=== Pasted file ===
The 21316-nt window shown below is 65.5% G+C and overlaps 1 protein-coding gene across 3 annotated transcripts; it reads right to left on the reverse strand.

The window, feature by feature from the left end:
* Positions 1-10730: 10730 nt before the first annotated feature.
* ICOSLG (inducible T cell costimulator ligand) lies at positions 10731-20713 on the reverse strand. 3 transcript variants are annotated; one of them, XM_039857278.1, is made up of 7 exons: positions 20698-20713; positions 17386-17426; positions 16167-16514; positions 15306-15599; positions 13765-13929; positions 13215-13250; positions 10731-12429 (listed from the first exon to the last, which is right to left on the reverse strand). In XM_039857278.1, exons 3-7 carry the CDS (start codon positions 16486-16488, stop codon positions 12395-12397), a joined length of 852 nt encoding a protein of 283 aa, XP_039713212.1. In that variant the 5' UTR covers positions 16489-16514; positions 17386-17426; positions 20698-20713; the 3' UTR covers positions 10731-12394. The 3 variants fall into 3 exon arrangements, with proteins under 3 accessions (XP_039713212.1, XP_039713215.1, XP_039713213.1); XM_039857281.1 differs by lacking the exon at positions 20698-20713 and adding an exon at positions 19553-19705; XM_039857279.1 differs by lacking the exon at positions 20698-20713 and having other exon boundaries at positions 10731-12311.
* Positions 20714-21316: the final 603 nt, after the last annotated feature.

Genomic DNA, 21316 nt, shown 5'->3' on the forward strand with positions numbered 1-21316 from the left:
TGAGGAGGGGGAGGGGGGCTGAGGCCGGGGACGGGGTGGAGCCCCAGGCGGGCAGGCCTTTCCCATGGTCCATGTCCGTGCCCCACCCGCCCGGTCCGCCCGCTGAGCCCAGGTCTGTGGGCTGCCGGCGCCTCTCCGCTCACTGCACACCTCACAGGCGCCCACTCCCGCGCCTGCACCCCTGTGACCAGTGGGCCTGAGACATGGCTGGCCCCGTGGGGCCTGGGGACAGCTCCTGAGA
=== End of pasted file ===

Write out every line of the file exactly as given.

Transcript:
The 21316-nt window shown below is 65.5% G+C and overlaps 1 protein-coding gene across 3 annotated transcripts; it reads right to left on the reverse strand.

The window, feature by feature from the left end:
* Positions 1-10730: 10730 nt before the first annotated feature.
* ICOSLG (inducible T cell costimulator ligand) lies at positions 10731-20713 on the reverse strand. 3 transcript variants are annotated; one of them, XM_039857278.1, is made up of 7 exons: positions 20698-20713; positions 17386-17426; positions 16167-16514; positions 15306-15599; positions 13765-13929; positions 13215-13250; positions 10731-12429 (listed from the first exon to the last, which is right to left on the reverse strand). In XM_039857278.1, exons 3-7 carry the CDS (start codon positions 16486-16488, stop codon positions 12395-12397), a joined length of 852 nt encoding a protein of 283 aa, XP_039713212.1. In that variant the 5' UTR covers positions 16489-16514; positions 17386-17426; positions 20698-20713; the 3' UTR covers positions 10731-12394. The 3 variants fall into 3 exon arrangements, with proteins under 3 accessions (XP_039713212.1, XP_039713215.1, XP_039713213.1); XM_039857281.1 differs by lacking the exon at positions 20698-20713 and adding an exon at positions 19553-19705; XM_039857279.1 differs by lacking the exon at positions 20698-20713 and having other exon boundaries at positions 10731-12311.
* Positions 20714-21316: the final 603 nt, after the last annotated feature.

Genomic DNA, 21316 nt, shown 5'->3' on the forward strand with positions numbered 1-21316 from the left:
TGAGGAGGGGGAGGGGGGCTGAGGCCGGGGACGGGGTGGAGCCCCAGGCGGGCAGGCCTTTCCCATGGTCCATGTCCGTGCCCCACCCGCCCGGTCCGCCCGCTGAGCCCAGGTCTGTGGGCTGCCGGCGCCTCTCCGCTCACTGCACACCTCACAGGCGCCCACTCCCGCGCCTGCACCCCTGTGACCAGTGGGCCTGAGACATGGCTGGCCCCGTGGGGCCTGGGGACAGCTCCTGAGA